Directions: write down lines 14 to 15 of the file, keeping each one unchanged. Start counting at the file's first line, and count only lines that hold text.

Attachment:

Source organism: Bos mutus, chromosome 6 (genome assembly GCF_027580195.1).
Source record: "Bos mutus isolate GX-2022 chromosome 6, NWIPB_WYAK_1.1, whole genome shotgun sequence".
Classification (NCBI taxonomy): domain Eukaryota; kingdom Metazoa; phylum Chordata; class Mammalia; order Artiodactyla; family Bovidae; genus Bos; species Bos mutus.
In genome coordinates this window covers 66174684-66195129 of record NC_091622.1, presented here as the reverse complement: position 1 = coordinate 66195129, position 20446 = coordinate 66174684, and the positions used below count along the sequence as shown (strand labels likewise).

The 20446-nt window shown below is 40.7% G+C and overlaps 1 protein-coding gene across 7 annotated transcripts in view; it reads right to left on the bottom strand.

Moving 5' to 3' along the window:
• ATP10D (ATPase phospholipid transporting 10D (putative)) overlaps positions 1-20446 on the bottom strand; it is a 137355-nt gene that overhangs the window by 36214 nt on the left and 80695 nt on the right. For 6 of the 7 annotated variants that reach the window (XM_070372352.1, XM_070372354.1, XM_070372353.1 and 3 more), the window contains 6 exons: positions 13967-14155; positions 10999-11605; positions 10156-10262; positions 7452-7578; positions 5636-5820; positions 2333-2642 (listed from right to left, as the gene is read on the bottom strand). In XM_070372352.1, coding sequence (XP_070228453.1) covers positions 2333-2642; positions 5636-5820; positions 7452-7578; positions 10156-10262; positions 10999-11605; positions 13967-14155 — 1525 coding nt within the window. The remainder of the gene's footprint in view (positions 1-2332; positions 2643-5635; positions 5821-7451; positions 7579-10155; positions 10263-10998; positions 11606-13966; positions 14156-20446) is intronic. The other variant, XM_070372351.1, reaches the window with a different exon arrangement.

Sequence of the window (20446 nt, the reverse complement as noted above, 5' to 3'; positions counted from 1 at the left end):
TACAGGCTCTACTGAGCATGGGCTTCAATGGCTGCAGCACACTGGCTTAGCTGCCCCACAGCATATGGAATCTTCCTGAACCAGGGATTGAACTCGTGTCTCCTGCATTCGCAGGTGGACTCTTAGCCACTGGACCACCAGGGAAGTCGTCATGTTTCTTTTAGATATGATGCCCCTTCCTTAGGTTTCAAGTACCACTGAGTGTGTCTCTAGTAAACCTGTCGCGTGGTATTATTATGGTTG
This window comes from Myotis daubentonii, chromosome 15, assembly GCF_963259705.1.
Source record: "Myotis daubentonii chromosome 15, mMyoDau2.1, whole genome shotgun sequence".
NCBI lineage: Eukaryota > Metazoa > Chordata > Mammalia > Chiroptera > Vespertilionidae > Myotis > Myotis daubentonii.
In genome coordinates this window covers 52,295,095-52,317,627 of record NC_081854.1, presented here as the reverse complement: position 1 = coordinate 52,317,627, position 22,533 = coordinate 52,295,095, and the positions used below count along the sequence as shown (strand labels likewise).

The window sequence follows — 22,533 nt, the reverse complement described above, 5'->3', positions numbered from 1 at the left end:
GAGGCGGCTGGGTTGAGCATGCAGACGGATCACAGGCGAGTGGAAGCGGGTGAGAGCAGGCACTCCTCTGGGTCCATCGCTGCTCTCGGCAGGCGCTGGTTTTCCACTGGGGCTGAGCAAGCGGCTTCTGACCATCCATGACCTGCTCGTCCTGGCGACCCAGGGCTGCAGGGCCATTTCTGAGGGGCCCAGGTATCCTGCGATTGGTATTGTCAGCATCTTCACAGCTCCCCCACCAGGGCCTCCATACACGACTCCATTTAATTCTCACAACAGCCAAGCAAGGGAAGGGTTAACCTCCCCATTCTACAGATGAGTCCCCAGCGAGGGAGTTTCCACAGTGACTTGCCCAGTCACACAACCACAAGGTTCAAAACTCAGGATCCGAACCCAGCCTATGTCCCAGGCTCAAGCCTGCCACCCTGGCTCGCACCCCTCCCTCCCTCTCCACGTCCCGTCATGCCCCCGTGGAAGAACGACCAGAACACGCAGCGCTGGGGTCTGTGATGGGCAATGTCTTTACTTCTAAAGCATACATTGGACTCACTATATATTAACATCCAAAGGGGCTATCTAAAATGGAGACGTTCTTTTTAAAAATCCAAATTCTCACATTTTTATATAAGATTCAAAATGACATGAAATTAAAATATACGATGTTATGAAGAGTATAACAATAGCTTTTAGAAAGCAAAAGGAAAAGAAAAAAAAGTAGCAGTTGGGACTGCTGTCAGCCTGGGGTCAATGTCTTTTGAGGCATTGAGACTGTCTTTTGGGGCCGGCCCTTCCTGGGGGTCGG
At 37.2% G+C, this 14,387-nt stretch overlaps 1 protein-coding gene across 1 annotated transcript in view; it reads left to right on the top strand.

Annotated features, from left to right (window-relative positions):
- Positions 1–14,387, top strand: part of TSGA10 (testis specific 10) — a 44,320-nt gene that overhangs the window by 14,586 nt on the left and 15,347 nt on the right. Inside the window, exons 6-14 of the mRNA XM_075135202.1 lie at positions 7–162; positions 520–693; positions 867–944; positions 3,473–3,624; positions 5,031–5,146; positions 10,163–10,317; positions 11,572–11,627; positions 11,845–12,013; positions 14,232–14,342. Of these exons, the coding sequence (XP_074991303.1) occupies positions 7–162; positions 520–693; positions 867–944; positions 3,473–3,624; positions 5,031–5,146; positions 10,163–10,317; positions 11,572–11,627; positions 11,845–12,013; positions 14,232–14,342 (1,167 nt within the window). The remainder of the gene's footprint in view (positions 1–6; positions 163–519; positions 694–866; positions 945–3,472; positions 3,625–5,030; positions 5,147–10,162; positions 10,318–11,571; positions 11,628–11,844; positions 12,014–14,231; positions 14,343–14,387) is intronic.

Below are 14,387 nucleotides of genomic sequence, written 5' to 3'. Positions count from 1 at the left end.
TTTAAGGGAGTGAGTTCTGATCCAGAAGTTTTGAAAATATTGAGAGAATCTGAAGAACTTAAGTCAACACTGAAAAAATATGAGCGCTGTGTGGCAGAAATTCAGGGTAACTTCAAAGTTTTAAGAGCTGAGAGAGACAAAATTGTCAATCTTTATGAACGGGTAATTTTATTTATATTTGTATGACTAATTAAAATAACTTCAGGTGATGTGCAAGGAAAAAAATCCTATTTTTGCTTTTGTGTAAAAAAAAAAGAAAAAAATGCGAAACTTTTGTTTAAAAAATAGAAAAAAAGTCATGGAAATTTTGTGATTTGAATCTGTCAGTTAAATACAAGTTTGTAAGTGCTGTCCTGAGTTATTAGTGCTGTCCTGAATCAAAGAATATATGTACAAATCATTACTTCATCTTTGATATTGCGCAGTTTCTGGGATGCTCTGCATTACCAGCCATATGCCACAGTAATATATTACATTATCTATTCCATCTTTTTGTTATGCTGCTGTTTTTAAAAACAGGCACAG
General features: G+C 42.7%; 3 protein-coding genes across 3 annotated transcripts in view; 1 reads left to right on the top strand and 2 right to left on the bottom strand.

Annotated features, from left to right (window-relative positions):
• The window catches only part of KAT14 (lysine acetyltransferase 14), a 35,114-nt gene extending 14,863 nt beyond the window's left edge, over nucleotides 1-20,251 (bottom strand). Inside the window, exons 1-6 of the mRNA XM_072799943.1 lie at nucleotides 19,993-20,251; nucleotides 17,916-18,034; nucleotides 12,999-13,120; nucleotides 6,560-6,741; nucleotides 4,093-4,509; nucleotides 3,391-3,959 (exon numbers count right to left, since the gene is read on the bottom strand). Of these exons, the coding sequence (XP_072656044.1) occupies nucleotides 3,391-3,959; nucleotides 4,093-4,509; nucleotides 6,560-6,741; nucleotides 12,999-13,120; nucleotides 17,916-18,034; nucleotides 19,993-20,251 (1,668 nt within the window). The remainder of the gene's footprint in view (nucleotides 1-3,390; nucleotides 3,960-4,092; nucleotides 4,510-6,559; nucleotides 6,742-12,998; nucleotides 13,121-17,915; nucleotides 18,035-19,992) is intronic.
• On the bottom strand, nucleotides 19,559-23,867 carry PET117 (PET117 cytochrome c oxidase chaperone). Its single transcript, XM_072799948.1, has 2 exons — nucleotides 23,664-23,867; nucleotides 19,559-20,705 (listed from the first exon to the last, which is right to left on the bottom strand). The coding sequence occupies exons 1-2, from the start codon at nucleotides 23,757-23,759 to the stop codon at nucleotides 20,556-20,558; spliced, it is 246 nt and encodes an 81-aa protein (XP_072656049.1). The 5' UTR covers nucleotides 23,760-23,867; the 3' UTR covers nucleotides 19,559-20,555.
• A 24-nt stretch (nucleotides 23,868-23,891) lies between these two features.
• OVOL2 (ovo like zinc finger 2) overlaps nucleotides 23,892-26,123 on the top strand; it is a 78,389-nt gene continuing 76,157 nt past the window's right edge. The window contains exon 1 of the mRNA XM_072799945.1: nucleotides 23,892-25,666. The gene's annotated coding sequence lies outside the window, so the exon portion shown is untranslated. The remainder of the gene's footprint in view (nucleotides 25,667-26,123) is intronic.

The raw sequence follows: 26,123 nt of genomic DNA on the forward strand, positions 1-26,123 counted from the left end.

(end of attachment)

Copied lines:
The window sequence follows — 22,533 nt, the reverse complement described above, 5'->3', positions numbered from 1 at the left end:
GAGGCGGCTGGGTTGAGCATGCAGACGGATCACAGGCGAGTGGAAGCGGGTGAGAGCAGGCACTCCTCTGGGTCCATCGCTGCTCTCGGCAGGCGCTGGTTTTCCACTGGGGCTGAGCAAGCGGCTTCTGACCATCCATGACCTGCTCGTCCTGGCGACCCAGGGCTGCAGGGCCATTTCTGAGGGGCCCAGGTATCCTGCGATTGGTATTGTCAGCATCTTCACAGCTCCCCCACCAGGGCCTCCATACACGACTCCATTTAATTCTCACAACAGCCAAGCAAGGGAAGGGTTAACCTCCCCATTCTACAGATGAGTCCCCAGCGAGGGAGTTTCCACAGTGACTTGCCCAGTCACACAACCACAAGGTTCAAAACTCAGGATCCGAACCCAGCCTATGTCCCAGGCTCAAGCCTGCCACCCTGGCTCGCACCCCTCCCTCCCTCTCCACGTCCCGTCATGCCCCCGTGGAAGAACGACCAGAACACGCAGCGCTGGGGTCTGTGATGGGCAATGTCTTTACTTCTAAAGCATACATTGGACTCACTATATATTAACATCCAAAGGGGCTATCTAAAATGGAGACGTTCTTTTTAAAAATCCAAATTCTCACATTTTTATATAAGATTCAAAATGACATGAAATTAAAATATACGATGTTATGAAGAGTATAACAATAGCTTTTAGAAAGCAAAAGGAAAAGAAAAAAAAGTAGCAGTTGGGACTGCTGTCAGCCTGGGGTCAATGTCTTTTGAGGCATTGAGACTGTCTTTTGGGGCCGGCCCTTCCTGGGGGTCGG